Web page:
I sensed that it might be our night when I caught sight of a road-sign on the way to the match. With amazing speed and dexterity, fellow passenger Mike was able to grab a quick photo.

The uncannily accurate Predict-a-score road sign. (My attempts to find a matching one saying Kenilworth 3.5 have sadly failed!)
We had our strongest side out (given the small matter of Paul's unavailability and ineligibility!) for the battle against our perennial rivals Olton, but we did face an especially tough task on the top two boards where Olton are especially strong. I was hopeful, though, that our powerful engine room on Boards 3, 4 and 5 would pull us through. If any extra motivation were needed, Olton had just pipped us by a single point to the league title, despite us taking 3 points out of 4 against them this season.

Enough of this waffle - to the match!

Such is Joshua's style and tempo of play that he nearly always finishes first, and this match was no exception. He played one of his pet unsound openings as Black against Richard Reynolds on Board 4. Almost inevitably, though, Joshua got plenty of play for his pawn sacrifice and a sufficiently unbalanced, dynamic position to pose major problems on the board and on the clock. He won his pawn back and provoked a major weakening of White's kingside, all the time building up a massive time advantage. I missed the conclusion, but I imagine time pressure induced a serious mistake from Richard and we had our first point.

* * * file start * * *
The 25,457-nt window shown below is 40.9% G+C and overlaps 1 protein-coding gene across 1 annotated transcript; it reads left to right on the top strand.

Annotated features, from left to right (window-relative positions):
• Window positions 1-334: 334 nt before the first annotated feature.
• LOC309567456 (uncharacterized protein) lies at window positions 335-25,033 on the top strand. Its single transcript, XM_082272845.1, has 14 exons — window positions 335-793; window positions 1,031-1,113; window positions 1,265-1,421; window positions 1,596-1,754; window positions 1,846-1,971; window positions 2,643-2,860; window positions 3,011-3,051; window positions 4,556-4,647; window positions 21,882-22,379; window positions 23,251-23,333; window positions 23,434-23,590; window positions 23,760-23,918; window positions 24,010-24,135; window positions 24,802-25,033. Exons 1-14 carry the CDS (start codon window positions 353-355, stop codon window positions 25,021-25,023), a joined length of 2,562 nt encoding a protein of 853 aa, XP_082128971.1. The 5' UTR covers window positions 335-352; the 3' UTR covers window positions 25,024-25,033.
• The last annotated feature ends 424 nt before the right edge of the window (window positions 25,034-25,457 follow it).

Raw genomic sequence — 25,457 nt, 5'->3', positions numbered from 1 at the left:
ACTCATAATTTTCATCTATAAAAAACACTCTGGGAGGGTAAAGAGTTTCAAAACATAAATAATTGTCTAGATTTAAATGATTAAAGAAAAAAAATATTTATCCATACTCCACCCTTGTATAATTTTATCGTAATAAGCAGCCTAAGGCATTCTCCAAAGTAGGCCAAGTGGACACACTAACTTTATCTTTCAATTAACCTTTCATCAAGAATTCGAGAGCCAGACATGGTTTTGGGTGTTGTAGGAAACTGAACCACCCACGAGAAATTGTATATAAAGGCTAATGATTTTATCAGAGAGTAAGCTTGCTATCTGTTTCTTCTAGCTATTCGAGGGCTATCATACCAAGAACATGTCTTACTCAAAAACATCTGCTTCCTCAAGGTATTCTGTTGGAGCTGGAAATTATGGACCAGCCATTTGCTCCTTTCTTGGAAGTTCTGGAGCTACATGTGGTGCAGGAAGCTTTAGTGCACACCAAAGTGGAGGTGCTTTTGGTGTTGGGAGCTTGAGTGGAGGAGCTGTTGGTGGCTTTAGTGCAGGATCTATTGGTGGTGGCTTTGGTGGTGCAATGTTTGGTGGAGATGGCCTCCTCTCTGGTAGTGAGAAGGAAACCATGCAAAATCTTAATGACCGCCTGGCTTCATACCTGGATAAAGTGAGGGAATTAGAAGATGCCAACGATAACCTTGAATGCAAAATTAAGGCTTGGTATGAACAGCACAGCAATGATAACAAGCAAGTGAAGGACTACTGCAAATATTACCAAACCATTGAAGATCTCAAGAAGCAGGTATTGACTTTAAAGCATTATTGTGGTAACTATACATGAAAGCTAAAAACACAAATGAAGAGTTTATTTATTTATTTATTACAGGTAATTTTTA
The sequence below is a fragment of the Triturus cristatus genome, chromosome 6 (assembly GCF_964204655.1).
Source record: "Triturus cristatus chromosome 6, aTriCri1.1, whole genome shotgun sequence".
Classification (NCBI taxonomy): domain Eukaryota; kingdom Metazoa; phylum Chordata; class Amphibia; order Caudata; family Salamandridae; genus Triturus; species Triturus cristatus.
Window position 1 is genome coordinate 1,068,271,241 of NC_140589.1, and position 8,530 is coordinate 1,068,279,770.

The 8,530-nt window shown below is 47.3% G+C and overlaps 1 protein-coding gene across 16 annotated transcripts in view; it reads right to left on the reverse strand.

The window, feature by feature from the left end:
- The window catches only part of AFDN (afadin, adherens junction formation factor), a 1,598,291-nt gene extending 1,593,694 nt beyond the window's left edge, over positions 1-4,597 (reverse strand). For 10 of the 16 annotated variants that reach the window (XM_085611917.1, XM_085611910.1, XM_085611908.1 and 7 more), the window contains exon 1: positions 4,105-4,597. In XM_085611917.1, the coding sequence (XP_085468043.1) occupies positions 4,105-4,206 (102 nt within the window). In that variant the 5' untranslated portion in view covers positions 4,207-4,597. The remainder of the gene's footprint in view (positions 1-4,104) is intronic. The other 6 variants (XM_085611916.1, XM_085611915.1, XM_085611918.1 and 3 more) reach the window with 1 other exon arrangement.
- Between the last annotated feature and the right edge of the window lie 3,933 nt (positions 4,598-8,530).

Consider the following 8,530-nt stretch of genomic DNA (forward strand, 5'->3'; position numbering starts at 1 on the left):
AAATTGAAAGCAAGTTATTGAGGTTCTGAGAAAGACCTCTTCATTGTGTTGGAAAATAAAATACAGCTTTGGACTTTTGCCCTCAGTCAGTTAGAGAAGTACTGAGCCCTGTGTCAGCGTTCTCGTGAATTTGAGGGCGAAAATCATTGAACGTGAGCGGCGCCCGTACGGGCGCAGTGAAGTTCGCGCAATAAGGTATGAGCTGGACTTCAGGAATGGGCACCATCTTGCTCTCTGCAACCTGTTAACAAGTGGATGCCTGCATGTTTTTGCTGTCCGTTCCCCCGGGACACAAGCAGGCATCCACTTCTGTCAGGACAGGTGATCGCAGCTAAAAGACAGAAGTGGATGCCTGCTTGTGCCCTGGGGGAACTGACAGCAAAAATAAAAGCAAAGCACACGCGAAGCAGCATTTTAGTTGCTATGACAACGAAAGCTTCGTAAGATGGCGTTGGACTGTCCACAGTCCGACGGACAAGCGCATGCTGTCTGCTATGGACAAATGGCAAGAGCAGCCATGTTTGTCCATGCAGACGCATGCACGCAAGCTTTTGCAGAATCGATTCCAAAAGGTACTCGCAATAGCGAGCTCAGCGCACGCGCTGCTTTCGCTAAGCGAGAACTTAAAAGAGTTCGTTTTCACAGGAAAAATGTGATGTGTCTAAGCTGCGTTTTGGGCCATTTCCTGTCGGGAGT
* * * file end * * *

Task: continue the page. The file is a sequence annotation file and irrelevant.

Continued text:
This was followed soon after by a second win for us, as Andy despatched Mark Cundy on Board 3 in a highly entertaining game. Andy lurched forwards with his pawns on both sides of the board against Mark's Leningrad Dutch and gained a shed-load of space. But there were a few holes in Andy's position, and he needed to be careful. However, we needn't have worried as Andy played the crucial phase of the game splendidly, and made decisive inroads into the Black centre and kingside - a knight on g5 proving especially dangerous to the Black king, which suddenly found itself threatened with the move Rh7 mate. This could only be averted at significant material cost and so Mark resigned.

Meanwhile on Board 5, Mike had been nursing an edge against Rob Reynolds from a very early stage of a Catalan structure, where Black failed to solve the eternal problem of such lines, his light squared bishop. But Rob is devilishly difficult to beat, and he dug in and defended his worse position defiantly, right into a bishops of the same coloured ending where there was no way for Mike to get his king into the Black position.

So 2.5-0.5 to us, but we could still lose the match on Board Elimination if Olton won the top two boards. But there seemed no danger of this, as although Andrew was struggling against Alan Lloyd on Board 2, I had got a completely winning position against Phil Holt on top board. So what could possibly go wrong? Read on....